Reviews in Endocrine and Metabolic Disorders

, Volume 16, Issue 4, pp 273–287 | Cite as

Using systematic reviews for hazard and risk assessment of endocrine disrupting chemicals

Article

Abstract

The possibility that endocrine disrupting chemicals (EDCs) in our environment contribute to hormonally related effects and diseases observed in human and wildlife populations has caused concern among decision makers and researchers alike. EDCs challenge principles traditionally applied in chemical risk assessment and the identification and assessment of these compounds has been a much debated topic during the last decade. State of the science reports and risk assessments of potential EDCs have been criticized for not using systematic and transparent approaches in the evaluation of evidence. In the fields of medicine and health care, systematic review methodologies have been developed and used to enable objectivity and transparency in the evaluation of scientific evidence for decision making. Lately, such approaches have also been promoted for use in the environmental health sciences and risk assessment of chemicals. Systematic review approaches could provide a tool for improving the evaluation of evidence for decision making regarding EDCs, e.g. by enabling systematic and transparent use of academic research data in this process. In this review we discuss the advantages and challenges of applying systematic review methodology in the identification and assessment of EDCs.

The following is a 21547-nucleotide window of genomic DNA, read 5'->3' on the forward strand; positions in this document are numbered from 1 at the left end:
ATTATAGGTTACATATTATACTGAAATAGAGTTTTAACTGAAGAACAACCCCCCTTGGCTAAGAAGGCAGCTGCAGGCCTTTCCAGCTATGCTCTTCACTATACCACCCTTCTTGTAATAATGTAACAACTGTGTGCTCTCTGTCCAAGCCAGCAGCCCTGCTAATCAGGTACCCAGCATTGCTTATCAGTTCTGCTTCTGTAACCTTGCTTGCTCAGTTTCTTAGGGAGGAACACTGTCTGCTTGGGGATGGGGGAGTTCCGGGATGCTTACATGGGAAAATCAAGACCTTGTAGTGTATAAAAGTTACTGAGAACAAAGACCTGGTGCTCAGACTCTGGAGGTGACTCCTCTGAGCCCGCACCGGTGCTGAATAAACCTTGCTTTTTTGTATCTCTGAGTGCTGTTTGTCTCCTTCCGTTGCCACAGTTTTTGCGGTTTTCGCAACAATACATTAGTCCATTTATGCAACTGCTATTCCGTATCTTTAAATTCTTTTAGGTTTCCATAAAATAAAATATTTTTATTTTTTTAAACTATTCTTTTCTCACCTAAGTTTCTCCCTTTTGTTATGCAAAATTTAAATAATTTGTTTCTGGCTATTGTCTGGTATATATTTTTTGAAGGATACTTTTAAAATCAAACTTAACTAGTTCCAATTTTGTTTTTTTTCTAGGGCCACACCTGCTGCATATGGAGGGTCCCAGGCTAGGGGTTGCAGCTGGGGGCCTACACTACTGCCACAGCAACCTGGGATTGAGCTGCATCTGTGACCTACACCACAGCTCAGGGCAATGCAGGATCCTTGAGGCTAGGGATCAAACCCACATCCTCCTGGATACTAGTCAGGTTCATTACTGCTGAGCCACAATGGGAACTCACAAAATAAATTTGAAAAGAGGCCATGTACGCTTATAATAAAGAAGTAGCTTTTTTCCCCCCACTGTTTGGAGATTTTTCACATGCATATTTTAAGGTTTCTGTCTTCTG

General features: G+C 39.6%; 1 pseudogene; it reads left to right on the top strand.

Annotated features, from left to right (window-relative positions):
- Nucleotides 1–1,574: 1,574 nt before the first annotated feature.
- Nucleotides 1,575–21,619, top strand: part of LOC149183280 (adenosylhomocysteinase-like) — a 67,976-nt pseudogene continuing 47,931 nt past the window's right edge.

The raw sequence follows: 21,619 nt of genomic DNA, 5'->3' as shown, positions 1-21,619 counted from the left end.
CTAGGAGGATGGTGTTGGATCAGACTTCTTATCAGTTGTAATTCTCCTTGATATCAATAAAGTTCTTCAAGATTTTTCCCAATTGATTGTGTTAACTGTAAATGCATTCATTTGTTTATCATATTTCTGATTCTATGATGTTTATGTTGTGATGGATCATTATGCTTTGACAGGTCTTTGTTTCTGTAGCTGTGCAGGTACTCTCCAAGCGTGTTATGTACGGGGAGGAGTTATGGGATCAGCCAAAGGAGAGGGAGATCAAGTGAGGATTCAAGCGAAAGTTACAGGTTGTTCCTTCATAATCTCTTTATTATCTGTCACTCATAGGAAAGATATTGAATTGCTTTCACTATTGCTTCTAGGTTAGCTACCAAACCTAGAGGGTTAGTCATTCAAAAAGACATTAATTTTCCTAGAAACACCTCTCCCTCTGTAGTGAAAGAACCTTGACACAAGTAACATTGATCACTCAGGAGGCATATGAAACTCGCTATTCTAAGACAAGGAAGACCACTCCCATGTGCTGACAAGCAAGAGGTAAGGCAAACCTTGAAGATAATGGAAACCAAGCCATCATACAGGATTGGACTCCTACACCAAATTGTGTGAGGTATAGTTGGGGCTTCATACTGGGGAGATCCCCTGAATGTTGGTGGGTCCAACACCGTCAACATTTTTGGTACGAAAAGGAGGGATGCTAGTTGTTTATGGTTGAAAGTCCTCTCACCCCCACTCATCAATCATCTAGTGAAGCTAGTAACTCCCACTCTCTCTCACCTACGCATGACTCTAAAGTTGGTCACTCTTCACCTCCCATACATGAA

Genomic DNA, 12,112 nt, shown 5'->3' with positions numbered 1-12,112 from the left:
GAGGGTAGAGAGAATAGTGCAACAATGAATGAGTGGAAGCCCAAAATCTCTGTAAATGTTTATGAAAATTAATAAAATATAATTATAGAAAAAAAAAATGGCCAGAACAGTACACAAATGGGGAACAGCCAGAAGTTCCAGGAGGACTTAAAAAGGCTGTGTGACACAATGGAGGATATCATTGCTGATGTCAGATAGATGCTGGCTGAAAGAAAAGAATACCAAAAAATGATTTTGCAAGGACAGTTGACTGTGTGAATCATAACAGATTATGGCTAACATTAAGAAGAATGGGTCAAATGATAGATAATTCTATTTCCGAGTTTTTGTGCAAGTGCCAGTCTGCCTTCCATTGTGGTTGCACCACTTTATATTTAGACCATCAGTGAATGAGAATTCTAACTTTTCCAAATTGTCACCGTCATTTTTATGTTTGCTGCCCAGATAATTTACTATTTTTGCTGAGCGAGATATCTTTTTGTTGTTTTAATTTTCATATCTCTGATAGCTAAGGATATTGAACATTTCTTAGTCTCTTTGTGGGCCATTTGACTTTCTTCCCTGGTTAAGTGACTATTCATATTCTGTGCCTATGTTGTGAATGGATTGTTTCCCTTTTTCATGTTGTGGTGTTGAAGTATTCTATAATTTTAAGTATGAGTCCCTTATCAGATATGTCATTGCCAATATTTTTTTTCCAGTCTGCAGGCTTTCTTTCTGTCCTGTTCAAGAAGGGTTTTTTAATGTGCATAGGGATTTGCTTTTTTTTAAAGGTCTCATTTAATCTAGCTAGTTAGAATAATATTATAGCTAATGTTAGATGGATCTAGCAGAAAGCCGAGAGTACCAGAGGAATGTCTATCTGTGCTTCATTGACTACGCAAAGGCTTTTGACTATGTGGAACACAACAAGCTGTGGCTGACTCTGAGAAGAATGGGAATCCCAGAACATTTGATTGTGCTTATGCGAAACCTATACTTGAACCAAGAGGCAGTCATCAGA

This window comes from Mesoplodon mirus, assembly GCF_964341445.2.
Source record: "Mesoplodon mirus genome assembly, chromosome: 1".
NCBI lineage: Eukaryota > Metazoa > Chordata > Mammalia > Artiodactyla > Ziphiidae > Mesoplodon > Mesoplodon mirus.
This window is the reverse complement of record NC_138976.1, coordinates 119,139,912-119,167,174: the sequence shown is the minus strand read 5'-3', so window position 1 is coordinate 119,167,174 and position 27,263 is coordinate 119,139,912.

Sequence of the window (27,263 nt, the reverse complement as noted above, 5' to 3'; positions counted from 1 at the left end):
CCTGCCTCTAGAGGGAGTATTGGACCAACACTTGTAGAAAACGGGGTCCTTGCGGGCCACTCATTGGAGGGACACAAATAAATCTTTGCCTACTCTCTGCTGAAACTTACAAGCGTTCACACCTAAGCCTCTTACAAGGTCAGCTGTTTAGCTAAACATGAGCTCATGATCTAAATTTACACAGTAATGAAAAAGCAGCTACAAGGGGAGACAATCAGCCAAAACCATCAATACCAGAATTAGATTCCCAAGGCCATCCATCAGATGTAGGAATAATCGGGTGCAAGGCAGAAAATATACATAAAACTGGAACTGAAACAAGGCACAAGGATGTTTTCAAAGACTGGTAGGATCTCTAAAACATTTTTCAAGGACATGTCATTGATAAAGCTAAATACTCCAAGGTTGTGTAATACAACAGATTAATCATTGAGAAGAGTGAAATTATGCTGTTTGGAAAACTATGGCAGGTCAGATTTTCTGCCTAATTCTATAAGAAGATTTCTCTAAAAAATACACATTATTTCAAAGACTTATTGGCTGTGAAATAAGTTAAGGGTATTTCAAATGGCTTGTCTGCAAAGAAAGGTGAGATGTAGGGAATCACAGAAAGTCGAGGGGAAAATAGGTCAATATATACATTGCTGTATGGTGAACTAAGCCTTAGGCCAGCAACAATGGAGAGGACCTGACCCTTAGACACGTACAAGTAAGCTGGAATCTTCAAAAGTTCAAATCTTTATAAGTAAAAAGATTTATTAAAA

Keywords

(4–6): endocrine disruptor Guideline endpoint Hazard assessment Low dose Study evaluation Threshold 

Notes

Acknowledgments

LNV was supported by start-up funds from the University of Massachusetts and Award Number K22ES025811 from the National Institute of Environmental Health Sciences of the National Institutes of Health. The content of this manuscript is solely the responsibility of the authors and does not necessarily represent the official views of the National Institutes of Health. The authors thank many colleagues for helpful discussions about systematic reviews and EDCs.

Compliance with ethical standards

Conflict of interest

LNV has been reimbursed for travel expenses by numerous organizations including SweTox, Israel Environment Fund, the Mexican Endocrine Society, Advancing Green Chemistry, ShiftCon, US EPA, CropLife America, the World Federation of Scientists, BeautyCounter, and many universities, to speak about endocrine disrupting chemicals.

AB has no conflicts of interest to declare.

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Copyright information

© Springer Science+Business Media New York 2016

Authors and Affiliations

  1. 1.Department of Environmental Science and Analytical ChemistryStockholm UniversityStockholmSweden
  2. 2.Department of Environmental Health SciencesUniversity of Massachusetts Amherst School of Public Health & Health SciencesAmherstUSA

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